According to Burgeat, the OECD had been waiting for positive signals from Slovakia since 1996 and 1997, but until now had not seen what it was looking for.

"Despite the fact that there was economic growth in Slovakia in 1996 and 1997, it wasn't sustainable," agreed Jursa. "The level of liberalisation and legislation which Slovakia had at that time wasn't sufficient."

According to Jursa, this was why Slovakia failed in its presentations to the OECD in July 1996 and 1997. The committee which rejected the country's bid then was the same one which gave Slovakia the thumbs up this February.

For Tóth, the OECD saga in 1996 and 1997 was a sad story. "This should be considered as a memento of the missed train," he said referring to Slovakia's being passed over for EU talks and NATO membership during the same period. "If Slovakia had jumped on, its citizens would have been doing better by now," Tóth said.

How can the OECD help?

According to Burgeat, membership in the OECD would further integrate Slovakia with the major actors on the world economic stage.

Both Jursa and Tóth elaborated on this point, saying that OECD membership would increase foreign direct investment and win the country a good risk rating abroad.

"We [the Slovak government] are expecting a significant increase in FDI after Slovakia becomes an OECD member," Jursa said.

According to Tóth, OECD membership will also make it easier for Slovakia to take a loan from abroad because foreign banks will consider the country less risky for investment. "Banks and investors will create less protection reserves when they invest in Slovakia," he said. "On the other hand, Slovakia's membership in the OECD will lower the presence of speculative capital in the country, which is good news." Above all, according to Tóth, the OECD will help to steer the Slovak government in the right direction and keep reforms on track.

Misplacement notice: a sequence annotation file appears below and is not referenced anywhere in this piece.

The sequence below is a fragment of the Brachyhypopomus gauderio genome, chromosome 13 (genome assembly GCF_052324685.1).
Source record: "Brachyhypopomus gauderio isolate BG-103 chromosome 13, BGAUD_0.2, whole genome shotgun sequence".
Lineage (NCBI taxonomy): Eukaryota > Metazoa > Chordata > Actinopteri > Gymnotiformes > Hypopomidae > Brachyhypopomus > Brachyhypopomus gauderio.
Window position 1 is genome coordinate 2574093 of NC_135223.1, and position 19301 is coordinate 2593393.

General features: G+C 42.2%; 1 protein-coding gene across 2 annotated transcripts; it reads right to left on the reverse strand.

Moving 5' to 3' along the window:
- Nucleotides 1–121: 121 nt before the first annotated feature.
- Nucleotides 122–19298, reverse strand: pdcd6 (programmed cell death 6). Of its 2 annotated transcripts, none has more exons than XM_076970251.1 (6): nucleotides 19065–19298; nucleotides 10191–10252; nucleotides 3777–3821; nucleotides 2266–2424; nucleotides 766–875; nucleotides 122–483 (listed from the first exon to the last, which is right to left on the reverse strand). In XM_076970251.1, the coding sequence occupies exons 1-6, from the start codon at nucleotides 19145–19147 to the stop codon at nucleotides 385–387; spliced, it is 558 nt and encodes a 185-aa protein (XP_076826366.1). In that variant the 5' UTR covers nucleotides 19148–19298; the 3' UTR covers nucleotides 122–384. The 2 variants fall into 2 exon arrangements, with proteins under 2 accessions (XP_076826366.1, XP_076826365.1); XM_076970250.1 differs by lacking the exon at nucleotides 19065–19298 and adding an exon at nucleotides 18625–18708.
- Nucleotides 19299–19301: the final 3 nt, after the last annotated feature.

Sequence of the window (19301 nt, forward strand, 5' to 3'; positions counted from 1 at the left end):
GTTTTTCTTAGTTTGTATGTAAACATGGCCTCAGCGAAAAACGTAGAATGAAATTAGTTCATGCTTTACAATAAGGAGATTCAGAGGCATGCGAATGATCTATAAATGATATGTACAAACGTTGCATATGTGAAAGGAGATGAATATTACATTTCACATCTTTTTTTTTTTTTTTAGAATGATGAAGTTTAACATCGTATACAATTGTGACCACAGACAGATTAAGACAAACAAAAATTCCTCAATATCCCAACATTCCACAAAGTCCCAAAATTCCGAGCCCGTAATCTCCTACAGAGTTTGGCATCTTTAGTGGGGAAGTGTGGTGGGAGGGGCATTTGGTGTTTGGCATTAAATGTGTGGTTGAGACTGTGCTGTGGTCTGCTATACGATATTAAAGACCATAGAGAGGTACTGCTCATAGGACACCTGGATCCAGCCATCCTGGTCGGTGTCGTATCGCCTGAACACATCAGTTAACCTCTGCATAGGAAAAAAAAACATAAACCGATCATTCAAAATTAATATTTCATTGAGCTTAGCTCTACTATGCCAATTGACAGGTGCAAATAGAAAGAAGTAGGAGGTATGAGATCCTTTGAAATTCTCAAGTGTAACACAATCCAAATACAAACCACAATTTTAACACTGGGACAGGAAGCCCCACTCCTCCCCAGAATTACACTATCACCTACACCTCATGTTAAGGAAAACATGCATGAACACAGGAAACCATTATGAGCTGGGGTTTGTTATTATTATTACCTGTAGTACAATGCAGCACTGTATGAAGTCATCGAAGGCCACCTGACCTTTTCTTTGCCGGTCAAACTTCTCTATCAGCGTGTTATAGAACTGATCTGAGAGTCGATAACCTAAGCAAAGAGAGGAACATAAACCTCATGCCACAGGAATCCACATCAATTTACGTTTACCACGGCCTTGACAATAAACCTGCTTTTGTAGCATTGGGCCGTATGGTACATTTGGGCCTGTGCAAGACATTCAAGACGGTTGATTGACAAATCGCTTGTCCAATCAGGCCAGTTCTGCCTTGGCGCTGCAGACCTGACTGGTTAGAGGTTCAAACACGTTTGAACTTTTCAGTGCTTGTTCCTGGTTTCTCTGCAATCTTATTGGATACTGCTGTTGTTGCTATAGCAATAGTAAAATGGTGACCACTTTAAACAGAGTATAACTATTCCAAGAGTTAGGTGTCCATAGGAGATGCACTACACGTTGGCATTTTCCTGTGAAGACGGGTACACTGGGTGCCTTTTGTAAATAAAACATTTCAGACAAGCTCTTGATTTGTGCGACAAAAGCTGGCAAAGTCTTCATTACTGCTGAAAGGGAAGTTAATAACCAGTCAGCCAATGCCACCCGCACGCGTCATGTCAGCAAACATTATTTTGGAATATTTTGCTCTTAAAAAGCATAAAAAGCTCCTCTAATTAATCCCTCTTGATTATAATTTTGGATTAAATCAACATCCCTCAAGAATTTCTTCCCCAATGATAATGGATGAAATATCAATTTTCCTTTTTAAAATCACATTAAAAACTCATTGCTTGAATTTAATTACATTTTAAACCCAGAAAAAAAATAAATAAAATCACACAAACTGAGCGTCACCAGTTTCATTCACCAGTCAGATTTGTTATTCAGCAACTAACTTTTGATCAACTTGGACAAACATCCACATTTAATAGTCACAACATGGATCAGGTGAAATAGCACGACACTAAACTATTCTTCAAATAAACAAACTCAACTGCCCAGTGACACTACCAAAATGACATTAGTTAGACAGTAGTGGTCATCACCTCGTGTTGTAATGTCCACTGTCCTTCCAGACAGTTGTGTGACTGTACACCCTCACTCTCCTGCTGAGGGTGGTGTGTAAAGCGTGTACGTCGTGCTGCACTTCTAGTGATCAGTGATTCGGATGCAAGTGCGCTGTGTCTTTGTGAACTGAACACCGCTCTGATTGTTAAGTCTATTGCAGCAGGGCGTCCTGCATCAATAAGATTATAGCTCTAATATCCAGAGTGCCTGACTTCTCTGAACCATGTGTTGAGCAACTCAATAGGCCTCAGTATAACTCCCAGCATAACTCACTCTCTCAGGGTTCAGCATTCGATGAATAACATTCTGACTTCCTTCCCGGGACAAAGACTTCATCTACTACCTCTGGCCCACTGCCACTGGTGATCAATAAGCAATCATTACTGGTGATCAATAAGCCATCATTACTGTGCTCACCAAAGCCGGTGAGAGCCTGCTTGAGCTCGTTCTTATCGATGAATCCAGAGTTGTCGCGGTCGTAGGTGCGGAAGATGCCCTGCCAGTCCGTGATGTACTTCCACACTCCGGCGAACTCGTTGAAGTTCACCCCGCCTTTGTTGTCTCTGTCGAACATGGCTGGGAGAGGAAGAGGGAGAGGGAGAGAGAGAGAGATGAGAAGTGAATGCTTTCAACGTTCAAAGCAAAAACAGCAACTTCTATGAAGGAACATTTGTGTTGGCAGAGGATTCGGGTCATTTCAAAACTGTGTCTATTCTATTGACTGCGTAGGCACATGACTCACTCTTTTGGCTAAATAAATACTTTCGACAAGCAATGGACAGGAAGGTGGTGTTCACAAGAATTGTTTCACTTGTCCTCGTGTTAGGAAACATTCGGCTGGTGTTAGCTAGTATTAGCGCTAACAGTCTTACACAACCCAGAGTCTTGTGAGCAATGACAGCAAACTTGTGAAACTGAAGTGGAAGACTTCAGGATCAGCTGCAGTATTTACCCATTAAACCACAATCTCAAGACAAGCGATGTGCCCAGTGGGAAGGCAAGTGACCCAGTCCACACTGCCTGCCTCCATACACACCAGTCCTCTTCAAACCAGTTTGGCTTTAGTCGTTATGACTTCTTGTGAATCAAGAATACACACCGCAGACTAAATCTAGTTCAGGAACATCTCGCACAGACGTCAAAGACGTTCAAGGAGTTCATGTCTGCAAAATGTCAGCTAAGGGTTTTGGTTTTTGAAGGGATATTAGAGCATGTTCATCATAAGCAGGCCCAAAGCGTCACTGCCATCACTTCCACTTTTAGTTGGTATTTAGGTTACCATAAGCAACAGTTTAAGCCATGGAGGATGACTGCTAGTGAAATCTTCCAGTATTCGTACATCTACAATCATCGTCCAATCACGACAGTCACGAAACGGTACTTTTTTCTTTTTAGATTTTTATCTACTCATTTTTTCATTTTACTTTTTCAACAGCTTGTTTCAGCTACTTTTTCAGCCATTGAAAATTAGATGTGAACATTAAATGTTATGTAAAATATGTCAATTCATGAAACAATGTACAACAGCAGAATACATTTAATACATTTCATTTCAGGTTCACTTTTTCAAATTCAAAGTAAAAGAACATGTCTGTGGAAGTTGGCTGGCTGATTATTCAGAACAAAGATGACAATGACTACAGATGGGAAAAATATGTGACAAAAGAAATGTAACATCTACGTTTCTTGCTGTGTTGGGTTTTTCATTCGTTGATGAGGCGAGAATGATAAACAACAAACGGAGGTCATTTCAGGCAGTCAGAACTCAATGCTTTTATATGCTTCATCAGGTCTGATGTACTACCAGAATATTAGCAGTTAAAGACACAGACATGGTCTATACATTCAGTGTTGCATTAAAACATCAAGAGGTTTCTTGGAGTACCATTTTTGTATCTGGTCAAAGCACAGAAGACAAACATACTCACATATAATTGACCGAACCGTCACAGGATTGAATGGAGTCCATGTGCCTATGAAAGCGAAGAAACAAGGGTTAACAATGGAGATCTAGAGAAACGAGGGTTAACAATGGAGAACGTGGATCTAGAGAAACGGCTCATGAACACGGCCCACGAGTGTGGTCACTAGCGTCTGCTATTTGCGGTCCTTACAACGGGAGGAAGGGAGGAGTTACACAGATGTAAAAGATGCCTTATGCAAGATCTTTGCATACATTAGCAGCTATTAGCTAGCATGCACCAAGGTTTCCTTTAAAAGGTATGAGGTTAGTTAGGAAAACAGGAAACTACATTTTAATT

However, there is a small fly in the ointment. Many observers have said that after disastrous experiences in Mexico and the far east during economic crises in the 1990's, the older OECD member countries have decided to make Slovakia the last country to be accepted for a long time, and to differentiate between the OECD benefits awarded to OECD stalwarts and recent members like the Czech Republic, Hungary, Poland and possibly Slovakia.

One way in which such differentiation might work is with the guarantees - called 'zero risk weighting' - that the OECD gives to investors who put money into its member countries. The guarantees obviate the need for investors to do their own risk analyses, and have particularly helped weaker OECD nations by facilitating FDI.

Now, Tóth explained, newer OECD members might be given a higher risk weighting than older members - still much better than being left out of the OECD altogether, but not the boon a zero weighting once was. "This means that recently accepted countries will not have such advantages as those which were accepted in 1961 and 1964," said Tóth. "Newer members might for example have a 50 risk weighting, instead of the current zero. But it still will be a big plus for these countries."

The recent Paris presentation is only the first of three presentations at various OECD committees (such as Capital Movements and Invisible Transactions) that Slovakia must make to be accepted by the OECD Council as a full member. Slovak government officials expect that Slovakia will be confirmed as an OECD member in May or June, and then formally inducted some time in September.